“We do (maintenance) a couple of days ahead of time. We don’t want to say, “Oops, it’s time to go salting and my truck’s broken,” – Tatro says.

Tatro labels 12 to 18 inches “a more than once around” storm, so his crew is prepared for an around-the-clock marathon. It’s not unusual to work 30 straight hours with only short breaks. If the storm lingers for days, “extended operations” kick in and members of the water department will relieve the highway department.

Before the roads turn white, they are treated with a salt-based brine that helps prevent icing (300 pounds per lane mile). The spread rate is computer-controlled, so the same amount is applied whether the truck is traveling 5 mph or 25 mph. Tatro remembers when they shoveled salt down a hole in the truck’s body to the spreader.

But this week’s storm is tricky and confounds the forecasters. Instead of snowing, it begins as a heavy rain. It turns to a thick, wet snow at the onset of Thursday’s morning commute.

Plows generally aren’t sent out until there are 2 inches of snow. In Keene, Thursday’s storm barely meets that standard, but the water content is unusually high.

Ideally, the goal during the day is keep the roads passable, “get people home from work,” Tatro says. Evening is when plows will take a break, letting the snow pile up on secondary roads. The real work gets done between midnight and 6 a.m. Anything to be out of traffic, Fontaine says.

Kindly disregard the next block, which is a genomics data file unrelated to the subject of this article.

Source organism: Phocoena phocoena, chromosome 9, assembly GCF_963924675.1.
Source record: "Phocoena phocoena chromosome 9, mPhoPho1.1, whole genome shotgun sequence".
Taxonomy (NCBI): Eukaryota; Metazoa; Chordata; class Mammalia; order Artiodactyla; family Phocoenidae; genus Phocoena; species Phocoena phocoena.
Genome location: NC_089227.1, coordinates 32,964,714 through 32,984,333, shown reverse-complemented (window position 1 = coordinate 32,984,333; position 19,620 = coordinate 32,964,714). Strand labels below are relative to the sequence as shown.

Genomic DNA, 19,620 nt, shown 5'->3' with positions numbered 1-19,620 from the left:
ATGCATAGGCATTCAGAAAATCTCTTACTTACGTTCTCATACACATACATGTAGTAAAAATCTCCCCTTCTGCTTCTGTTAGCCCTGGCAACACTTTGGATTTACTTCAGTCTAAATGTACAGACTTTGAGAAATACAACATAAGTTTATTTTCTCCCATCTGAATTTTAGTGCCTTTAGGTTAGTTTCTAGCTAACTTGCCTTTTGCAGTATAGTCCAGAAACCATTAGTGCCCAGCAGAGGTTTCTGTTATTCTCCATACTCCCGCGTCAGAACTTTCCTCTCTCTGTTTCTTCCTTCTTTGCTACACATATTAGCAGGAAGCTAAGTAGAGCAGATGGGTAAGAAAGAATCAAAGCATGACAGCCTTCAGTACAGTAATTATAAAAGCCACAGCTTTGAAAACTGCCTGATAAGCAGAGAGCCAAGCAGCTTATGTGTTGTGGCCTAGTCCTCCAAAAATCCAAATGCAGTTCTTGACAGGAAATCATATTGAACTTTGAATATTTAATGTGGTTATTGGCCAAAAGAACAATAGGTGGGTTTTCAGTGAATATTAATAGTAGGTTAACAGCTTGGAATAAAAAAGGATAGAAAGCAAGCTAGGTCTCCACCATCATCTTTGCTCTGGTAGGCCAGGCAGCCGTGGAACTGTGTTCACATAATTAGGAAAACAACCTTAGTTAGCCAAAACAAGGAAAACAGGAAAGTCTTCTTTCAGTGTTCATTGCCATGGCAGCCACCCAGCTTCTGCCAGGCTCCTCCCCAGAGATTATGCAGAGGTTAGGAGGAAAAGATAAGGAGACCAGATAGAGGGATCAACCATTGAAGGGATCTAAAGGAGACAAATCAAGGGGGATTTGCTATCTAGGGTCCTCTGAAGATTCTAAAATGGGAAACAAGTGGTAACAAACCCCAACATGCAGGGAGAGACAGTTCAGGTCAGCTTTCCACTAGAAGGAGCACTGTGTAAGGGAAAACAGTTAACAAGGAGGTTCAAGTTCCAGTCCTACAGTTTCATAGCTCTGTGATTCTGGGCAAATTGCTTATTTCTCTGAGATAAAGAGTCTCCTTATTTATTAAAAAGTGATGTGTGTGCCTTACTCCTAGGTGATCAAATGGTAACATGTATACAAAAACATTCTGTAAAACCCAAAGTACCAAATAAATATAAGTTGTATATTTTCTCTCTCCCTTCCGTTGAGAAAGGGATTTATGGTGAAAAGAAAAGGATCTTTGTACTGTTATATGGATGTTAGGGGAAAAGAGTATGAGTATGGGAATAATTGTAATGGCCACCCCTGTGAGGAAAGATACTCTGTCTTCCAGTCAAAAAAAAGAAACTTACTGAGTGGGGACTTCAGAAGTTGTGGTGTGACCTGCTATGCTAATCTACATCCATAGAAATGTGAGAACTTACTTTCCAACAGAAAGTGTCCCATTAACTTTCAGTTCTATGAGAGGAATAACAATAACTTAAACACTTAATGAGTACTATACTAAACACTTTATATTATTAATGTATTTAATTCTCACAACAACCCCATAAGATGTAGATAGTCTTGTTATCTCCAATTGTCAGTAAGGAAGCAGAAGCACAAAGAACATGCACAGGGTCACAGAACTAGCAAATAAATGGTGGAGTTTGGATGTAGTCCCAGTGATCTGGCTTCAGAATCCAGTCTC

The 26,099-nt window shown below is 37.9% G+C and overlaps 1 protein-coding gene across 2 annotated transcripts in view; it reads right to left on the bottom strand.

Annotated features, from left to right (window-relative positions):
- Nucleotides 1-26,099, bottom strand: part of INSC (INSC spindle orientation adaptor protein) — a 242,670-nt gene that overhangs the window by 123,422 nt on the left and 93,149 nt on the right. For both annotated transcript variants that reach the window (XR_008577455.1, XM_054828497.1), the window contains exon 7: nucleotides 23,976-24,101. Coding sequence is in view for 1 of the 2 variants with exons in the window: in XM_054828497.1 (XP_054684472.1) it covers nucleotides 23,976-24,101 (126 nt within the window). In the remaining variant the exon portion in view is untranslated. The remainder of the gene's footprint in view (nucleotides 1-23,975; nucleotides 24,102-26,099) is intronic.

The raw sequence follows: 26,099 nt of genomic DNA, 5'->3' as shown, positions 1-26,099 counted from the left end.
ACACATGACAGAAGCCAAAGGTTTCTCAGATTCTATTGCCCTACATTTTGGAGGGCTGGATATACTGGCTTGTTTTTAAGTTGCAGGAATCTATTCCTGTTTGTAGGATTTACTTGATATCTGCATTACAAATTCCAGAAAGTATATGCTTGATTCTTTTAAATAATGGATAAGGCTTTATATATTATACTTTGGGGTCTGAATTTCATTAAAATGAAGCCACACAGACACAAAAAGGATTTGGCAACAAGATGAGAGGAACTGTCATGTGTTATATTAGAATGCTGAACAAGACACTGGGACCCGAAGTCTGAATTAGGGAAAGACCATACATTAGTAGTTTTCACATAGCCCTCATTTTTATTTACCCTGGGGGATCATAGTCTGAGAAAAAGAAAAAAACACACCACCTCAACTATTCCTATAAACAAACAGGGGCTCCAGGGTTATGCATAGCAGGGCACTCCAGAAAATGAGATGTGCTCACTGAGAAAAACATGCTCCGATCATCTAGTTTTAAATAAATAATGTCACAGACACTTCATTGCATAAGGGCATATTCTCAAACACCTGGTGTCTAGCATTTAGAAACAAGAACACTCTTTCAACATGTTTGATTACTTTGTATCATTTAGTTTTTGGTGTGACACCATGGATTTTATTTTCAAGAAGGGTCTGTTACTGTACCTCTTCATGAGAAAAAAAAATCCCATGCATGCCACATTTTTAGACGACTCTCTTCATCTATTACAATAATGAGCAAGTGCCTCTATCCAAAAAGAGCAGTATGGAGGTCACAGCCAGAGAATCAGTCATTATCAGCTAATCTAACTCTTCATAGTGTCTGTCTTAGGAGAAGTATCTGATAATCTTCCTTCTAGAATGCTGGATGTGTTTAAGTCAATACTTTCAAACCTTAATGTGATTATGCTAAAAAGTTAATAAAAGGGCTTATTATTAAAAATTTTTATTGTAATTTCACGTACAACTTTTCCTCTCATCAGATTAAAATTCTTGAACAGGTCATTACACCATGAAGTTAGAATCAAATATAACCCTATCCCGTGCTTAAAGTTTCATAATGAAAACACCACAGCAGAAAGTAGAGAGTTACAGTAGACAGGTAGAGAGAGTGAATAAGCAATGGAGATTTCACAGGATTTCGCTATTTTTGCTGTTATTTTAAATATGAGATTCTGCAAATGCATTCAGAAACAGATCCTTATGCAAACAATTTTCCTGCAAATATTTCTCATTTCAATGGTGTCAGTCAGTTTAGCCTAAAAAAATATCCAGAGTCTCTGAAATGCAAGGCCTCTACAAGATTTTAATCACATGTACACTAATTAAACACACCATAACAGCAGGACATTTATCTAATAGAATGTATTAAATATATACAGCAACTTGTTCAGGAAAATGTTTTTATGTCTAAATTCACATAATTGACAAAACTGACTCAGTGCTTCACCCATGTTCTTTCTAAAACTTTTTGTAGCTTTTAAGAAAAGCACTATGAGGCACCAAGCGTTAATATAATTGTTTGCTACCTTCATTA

“We get the finger a lot; get sworn at a lot,” says Fontaine, who drives the oldest truck in the fleet, a 1990 Ford that will soon be retired.

On Thursday, the Keene crews plow until about 5 p.m., then return at 11 p.m., when the tail of the storm surprisingly whips around and dumps another few inches on the ground. Fontaine says there wasn’t much they could do to prevent the coating of ice underneath.

“These storms are the worst. You can see it right there,” he says, pointing to the ice-crusted surface.

Freezing rain is the most frustrating and most expensive because of chemical usage. In Keene, snow presents challenges on the four-lane roads, where two plows will work in tandem. The hills can also be tricky, Tatro says, along with winding Hurricane Road.

The new rotary on Court Street in front of Cheshire Medical Center hasn’t been a problem. “It hasn’t been as horrible as we thought it was going to be,” Tatro says.

Mailboxes are the most common casualties of plowing, and Tatro says usually it’s the snow being pushed against them that knocks them over. The city will replace, for free, all mailboxes damaged by city plows, as long as the boxes met U.S. Postal Service regulations.

Other common complaints are driveways filled by passing plows and unplowed sidewalks. Tatro says it takes about two days to plow all sidewalks after a heavy snowfall.

Snow is temporarily piled up at various locations inside the city. After a night off, the highway crew will start hauling those piles to a 15-acre plot at its old headquarters on 580 Main St.

“And then we’re ready for the next storm,” Tatro says.